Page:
Salt Flat, Death Valley National Park
It appears the valley is still rich with borates minerals, which in turn the boron comes from. Borates are minerals containing boron, fifth element on Periodic Table, trace amounts exist in rock, soil, water, plants, and people. Boron-containing ores are among the rarest minerals in the world, and used in a variety of household and commercial products. How are borates used? 43% glass, 17% detergents, 12% ceramics & enamels, 5% plant fertilizers, and 23% other uses such as wood treatment, flame retardants, pest control, medicines, cosmetics, nuclear containments, circuit boards, and list can continue.
At the Badwater Basin view area there is an interpretive sign pointing out the Salt Flats. However what is shown in the photo is not what is at Badwater Basin. What is at Badwater Basin is what looks like a large slick river of frozen ice. But its not. It is salt, smooth and almost translucent as you can see in the second and third photos.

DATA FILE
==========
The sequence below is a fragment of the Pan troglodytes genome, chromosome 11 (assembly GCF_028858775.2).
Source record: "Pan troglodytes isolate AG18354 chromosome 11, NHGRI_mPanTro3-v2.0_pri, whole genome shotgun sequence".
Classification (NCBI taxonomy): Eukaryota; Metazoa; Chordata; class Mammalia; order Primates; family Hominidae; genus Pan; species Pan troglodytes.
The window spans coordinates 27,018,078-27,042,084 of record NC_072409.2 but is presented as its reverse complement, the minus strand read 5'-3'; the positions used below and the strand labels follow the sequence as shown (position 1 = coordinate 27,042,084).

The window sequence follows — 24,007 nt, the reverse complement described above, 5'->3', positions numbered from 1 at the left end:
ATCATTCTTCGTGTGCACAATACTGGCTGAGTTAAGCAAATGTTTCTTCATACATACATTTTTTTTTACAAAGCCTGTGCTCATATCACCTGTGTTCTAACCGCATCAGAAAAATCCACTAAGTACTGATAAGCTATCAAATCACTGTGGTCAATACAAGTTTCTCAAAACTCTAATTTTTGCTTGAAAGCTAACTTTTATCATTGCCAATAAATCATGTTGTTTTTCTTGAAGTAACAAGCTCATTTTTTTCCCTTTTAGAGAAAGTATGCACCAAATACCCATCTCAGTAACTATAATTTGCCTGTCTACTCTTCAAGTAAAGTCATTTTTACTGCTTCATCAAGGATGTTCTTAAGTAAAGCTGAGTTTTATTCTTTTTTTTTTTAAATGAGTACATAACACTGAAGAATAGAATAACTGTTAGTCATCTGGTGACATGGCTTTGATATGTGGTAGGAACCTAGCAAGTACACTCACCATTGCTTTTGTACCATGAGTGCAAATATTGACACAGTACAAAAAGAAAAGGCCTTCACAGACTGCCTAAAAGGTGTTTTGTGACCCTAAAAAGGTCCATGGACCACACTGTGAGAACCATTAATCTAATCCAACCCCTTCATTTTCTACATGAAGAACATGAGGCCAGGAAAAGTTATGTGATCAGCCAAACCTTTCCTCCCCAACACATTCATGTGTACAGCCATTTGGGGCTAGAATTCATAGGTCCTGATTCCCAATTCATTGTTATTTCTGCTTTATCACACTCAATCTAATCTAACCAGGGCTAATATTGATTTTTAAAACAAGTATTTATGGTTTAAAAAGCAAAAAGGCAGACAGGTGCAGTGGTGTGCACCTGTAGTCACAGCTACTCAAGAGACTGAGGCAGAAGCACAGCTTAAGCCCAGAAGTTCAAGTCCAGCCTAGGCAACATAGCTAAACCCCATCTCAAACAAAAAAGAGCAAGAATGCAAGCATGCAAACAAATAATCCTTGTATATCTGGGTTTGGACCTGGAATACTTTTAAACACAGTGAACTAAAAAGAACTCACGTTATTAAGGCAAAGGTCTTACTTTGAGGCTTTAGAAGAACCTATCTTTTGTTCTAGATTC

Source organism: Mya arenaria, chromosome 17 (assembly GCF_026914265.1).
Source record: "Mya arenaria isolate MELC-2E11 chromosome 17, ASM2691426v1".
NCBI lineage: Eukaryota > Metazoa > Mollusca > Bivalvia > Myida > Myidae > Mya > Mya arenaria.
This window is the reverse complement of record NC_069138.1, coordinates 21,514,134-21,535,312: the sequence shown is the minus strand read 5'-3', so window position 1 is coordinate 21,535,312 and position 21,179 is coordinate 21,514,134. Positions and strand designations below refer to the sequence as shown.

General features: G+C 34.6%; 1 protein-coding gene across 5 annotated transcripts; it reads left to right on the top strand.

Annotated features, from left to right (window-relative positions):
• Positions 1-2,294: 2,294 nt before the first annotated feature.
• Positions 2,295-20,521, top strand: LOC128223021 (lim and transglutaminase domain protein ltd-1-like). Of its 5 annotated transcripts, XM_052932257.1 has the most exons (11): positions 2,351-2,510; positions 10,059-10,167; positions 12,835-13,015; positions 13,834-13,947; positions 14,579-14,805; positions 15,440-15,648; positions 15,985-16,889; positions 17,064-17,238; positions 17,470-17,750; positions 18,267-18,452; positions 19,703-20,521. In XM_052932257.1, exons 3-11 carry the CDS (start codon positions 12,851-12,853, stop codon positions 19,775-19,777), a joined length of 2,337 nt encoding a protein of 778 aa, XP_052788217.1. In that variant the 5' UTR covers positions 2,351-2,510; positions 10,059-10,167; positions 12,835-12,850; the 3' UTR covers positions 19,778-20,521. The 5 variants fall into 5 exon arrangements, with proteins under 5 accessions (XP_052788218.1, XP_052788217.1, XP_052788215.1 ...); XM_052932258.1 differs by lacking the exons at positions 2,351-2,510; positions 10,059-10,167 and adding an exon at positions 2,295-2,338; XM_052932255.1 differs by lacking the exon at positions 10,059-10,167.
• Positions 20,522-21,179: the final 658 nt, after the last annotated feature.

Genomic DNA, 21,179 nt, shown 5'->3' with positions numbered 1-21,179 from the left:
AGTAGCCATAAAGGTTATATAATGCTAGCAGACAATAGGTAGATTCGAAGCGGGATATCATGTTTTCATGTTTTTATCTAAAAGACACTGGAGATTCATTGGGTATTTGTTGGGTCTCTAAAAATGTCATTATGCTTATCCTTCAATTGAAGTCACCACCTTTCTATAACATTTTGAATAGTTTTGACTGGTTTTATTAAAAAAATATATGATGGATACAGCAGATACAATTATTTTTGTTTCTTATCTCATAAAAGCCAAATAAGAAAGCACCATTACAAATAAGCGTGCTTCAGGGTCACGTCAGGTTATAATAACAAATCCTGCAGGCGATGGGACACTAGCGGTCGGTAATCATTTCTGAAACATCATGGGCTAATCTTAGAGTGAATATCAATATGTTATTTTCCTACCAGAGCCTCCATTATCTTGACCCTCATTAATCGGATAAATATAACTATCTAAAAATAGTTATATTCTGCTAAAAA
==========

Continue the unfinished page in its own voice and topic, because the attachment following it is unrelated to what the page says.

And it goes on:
To see something different, again, the drive down West Side Road has "rivers" of crystallized salt flats as seen in the last two photos. They weave their way through that side of the Devil's Golf Course.
The salt flats remain as remnants from long dried up lakes that covered this portion of the Earth during another era. Salt and other minerals can be found in abundance on Death Valley terrain where scarsely anything can grow.
The Salt Flats are made up of dried salt crystals which create erratic geometic patterns on the desert floor. This photo was taken from the highway, from quite a distance - another great view is from Dante's View, where you can see the full vista.
A strong layer of three to five feet of salt covers the area of Badwater. Badwater is the part of Death Valley which lies 282 feet below sea level and is the lowest point in the Western Hemisphere. The salt lake looks fascinating. You can walk on some hiking trails across the crunching salt.
The salt is a leftover of a huge lake that covered most of Death Valley a couple of thousand years ago. The climate became warmer and the lake dried out. Only the salt remained.
The salt plains look great and add to desert atmosphere you have around here. We saw most of the salt in the Bad Water area.
It is at the bottom of a white salt and borax pan that I would wildly guess is at least thirty miles long and ten miles wide.